Melanie Marquez is a Filipino model who is tall, graceful, and beautiful. She won the Miss International beauty pageant in Tokyo in 1979. A few years later, she was first runner-up in the Supermodel Search in New York, and was once voted the most beautiful face in Italy during a modeling stint in that country. Gay lingo has played a pun on her name. Now, Smelanie Marquez means to smell bad, or to have halitosis.
From Dakota to Medusa
Science and geography are also wellsprings of Philippine gay lingo.
Shopping malls are famous cruising places in whatever continent and country. One such mall is Harrison Plaza, located in the heart of Manila. The distance from Harrison Plaza to Dakota Street (note the colonial American names) is quite lengthy. Thus, in the 1970s, a man with a big penis was called "Dakota Harrison." "Dakota" is also a pun for "dako," which means "big" in the Central Philippine Visayan language.
The 1970s gay icon, Lindsay Wagner as the Bionic Woman, also gets a place of honor in Philippine gay lingo. Miss Wagner mesmerized Filipino gay men with her slow-motion way of running, and her bangs that flipped from one side of her head to the other. Now, "Bionic Woman" means "magbayo," or to masturbate. A sample sentence is: I did a Bionic Woman last night because I am afraid of Tita Aida [AIDS]." A synonym for this would be "Biogesic," which is an analgesic and antipyretic drug.
"Ahas" means "snake" in Tagalog. The root word for this is "anaconda." A sample sentence is: "You are so anaconda. You stole my jowa (boyfriend)." Synonyms for this would be "serpentina" and "Medusa." To have pointed lips implies somebody who loves to sow intrigues. It also gave rise to the query: "Why do gays have pointed lips?" The answer, supposedly, is "Because they have a phallic pout. Their lips are already molded outward."
At present, more and more straight-acting gays and gays from the professions are coming out of the closet, giving a literary, sophisticated quality to gay language. Waiting for a taxicab is no longer a dull activity. It has now become, "Let’s go, let’s take a Taxina Hong Kingston so we’ll reach our destination faster!" The allusion is to the Asian-American writer Maxine Hong Kingston.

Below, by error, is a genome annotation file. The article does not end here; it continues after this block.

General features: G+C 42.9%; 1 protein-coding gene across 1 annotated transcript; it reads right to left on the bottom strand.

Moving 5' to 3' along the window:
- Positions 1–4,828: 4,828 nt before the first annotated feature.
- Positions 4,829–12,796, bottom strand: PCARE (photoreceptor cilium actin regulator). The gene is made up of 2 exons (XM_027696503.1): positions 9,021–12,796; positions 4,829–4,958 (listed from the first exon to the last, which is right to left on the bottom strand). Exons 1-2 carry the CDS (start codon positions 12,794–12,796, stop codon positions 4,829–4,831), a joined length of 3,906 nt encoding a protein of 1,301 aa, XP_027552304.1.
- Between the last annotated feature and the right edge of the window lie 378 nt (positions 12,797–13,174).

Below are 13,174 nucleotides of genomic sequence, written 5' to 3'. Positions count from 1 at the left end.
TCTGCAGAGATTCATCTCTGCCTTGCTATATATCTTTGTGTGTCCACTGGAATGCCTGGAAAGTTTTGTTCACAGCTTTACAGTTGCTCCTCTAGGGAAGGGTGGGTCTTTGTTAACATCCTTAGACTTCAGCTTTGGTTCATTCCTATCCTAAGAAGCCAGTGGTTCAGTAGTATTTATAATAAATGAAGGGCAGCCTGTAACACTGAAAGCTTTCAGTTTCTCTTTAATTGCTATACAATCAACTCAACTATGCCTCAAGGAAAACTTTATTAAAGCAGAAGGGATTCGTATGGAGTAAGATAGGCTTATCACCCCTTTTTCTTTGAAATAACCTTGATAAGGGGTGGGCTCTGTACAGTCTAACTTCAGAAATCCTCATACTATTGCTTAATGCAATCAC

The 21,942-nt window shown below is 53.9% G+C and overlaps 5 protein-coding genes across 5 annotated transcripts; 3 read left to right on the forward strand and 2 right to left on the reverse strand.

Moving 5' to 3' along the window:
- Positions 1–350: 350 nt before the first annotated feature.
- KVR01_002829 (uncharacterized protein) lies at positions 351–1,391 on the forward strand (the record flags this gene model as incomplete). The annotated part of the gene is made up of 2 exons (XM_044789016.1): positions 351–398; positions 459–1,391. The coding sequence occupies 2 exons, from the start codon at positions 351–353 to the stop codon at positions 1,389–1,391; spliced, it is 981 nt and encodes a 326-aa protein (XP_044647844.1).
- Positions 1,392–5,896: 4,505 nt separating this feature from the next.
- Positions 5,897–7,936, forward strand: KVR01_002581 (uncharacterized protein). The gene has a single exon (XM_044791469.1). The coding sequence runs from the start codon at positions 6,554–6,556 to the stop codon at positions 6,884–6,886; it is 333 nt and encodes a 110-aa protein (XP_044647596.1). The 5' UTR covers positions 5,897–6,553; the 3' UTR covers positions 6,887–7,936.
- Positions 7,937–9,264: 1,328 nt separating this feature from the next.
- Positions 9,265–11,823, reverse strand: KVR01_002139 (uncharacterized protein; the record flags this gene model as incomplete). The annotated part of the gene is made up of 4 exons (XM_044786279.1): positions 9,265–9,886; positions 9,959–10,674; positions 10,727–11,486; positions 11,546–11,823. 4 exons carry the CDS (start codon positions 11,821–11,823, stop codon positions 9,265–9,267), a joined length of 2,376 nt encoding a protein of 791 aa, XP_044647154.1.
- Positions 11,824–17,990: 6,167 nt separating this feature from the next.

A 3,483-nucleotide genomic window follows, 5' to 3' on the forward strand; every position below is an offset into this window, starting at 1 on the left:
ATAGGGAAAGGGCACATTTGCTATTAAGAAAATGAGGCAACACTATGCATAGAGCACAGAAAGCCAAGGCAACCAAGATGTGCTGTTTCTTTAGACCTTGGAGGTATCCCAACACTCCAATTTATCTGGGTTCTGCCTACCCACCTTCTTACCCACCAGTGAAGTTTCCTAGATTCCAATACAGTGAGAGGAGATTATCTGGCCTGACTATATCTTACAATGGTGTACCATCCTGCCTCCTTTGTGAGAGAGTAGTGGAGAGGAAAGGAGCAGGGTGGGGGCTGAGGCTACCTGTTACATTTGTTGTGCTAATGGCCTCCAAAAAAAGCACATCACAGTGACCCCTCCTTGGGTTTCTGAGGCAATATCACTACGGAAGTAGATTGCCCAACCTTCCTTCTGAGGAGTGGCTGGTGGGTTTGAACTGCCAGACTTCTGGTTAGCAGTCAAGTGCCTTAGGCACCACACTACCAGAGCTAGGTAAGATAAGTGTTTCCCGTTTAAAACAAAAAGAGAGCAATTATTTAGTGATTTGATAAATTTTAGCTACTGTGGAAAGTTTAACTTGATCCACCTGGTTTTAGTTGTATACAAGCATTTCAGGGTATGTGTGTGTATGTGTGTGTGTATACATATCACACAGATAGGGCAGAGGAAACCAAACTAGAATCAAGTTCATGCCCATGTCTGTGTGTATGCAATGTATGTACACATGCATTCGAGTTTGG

A dumb person in the Philippines is called "bobo" or "boba." In the academe, she would be called "Bo-Vita Sackville West," the alleged lover of modernist writer Virginia Woolf. "Psycho-ningning" is somebody on the verge of a nervous breakdown. She is also called a "Blanche Dubois."
The elegant Filipino essayist Chitang Guerrero Nakpil has her name emblazoned in gay lingo on two counts. First, if the customer in a restaurant wants to get the "chit," or the bill for the food. Second, if the gay man is in a fighting mood, or "guerrero" from the Spanish word "guerra," which means "war."
However, this carnivalesque has been appropriated by the heterosexual mainstream. Gay lingo has now become more widespread. Even the most straight-acting heterosexual can now ask, "Was the movie your type?" He can now use the word "type," which is a signal for gay discourse, without feeling that his masculinity has been diminished.
Movie stars, media people, academics, even politicians now use a gay word or two to prove a controversial point or to score some points with the masses. But the words they use are outdated, for like an organism, gay language in the Philippines changes and grows every day, as if it wants to outpace the straight majority that desperately wants to contain—and control—it.
Language and integration
What are the implications of Philippine gay lingo?
One, it is a way of fictioning the nation. What is otherwise dismissed as a trivial and dross aspect of popular culture has been used to language the existence of a particular group of people.
Two, this gay language is the homosexuals’ way of fictioning their integration into society, in their own terms. There is the notion, then, of wholeness—that this society is not shattered but even made whole by the assertion of this powerful discourse.
Third, the serious is satirized; the trivial is treated with seeming seriousness. In a way, then, this is a grand burlesque: language as an act of subversion.
Thus, homosexuals in the Philippines now have a way of languaging their desire. By implication, they now have a way of languaging their lives. This bricollage of disparate elements is an act of subverting the existing, heterosexual power relations. In a sense, the Filipino gay empire has struck back at the center, using a language full of slippages and cracks—a language at once sophisticated and vulgar, serious and light, timely and timeless.